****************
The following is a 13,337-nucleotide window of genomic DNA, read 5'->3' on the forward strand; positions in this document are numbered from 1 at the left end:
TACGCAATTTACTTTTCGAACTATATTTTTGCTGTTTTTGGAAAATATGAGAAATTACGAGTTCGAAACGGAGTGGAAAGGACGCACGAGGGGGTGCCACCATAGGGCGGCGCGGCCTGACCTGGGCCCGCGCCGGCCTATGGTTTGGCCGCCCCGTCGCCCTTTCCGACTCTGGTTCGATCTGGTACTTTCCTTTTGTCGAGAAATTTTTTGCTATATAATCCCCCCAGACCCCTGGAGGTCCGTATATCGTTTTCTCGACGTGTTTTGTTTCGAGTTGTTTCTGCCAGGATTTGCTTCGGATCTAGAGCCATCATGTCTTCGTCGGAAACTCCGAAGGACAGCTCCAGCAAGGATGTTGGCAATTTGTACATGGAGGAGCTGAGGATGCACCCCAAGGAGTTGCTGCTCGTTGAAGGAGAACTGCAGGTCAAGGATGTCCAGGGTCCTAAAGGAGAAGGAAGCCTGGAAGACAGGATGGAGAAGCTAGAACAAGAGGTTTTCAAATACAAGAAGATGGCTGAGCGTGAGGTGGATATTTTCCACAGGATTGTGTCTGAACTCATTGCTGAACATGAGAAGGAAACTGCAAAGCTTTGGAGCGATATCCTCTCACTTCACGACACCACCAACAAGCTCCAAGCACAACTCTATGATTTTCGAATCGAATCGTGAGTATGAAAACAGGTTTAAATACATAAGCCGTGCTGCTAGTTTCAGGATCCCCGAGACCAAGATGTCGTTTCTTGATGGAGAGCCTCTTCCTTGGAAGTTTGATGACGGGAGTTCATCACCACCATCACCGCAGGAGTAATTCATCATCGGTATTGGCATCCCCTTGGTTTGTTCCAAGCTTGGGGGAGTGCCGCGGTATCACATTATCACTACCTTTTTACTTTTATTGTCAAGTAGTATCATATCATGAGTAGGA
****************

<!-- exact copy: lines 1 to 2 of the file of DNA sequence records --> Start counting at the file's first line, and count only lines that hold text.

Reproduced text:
The following is a 13,337-nucleotide window of genomic DNA, read 5'->3' on the forward strand; positions in this document are numbered from 1 at the left end:
TACGCAATTTACTTTTCGAACTATATTTTTGCTGTTTTTGGAAAATATGAGAAATTACGAGTTCGAAACGGAGTGGAAAGGACGCACGAGGGGGTGCCACCATAGGGCGGCGCGGCCTGACCTGGGCCCGCGCCGGCCTATGGTTTGGCCGCCCCGTCGCCCTTTCCGACTCTGGTTCGATCTGGTACTTTCCTTTTGTCGAGAAATTTTTTGCTATATAATCCCCCCAGACCCCTGGAGGTCCGTATATCGTTTTCTCGACGTGTTTTGTTTCGAGTTGTTTCTGCCAGGATTTGCTTCGGATCTAGAGCCATCATGTCTTCGTCGGAAACTCCGAAGGACAGCTCCAGCAAGGATGTTGGCAATTTGTACATGGAGGAGCTGAGGATGCACCCCAAGGAGTTGCTGCTCGTTGAAGGAGAACTGCAGGTCAAGGATGTCCAGGGTCCTAAAGGAGAAGGAAGCCTGGAAGACAGGATGGAGAAGCTAGAACAAGAGGTTTTCAAATACAAGAAGATGGCTGAGCGTGAGGTGGATATTTTCCACAGGATTGTGTCTGAACTCATTGCTGAACATGAGAAGGAAACTGCAAAGCTTTGGAGCGATATCCTCTCACTTCACGACACCACCAACAAGCTCCAAGCACAACTCTATGATTTTCGAATCGAATCGTGAGTATGAAAACAGGTTTAAATACATAAGCCGTGCTGCTAGTTTCAGGATCCCCGAGACCAAGATGTCGTTTCTTGATGGAGAGCCTCTTCCTTGGAAGTTTGATGACGGGAGTTCATCACCACCATCACCGCAGGAGTAATTCATCATCGGTATTGGCATCCCCTTGGTTTGTTCCAAGCTTGGGGGAGTGCCGCGGTATCACATTATCACTACCTTTTTACTTTTATTGTCAAGTAGTATCATATCATGAGTAGGA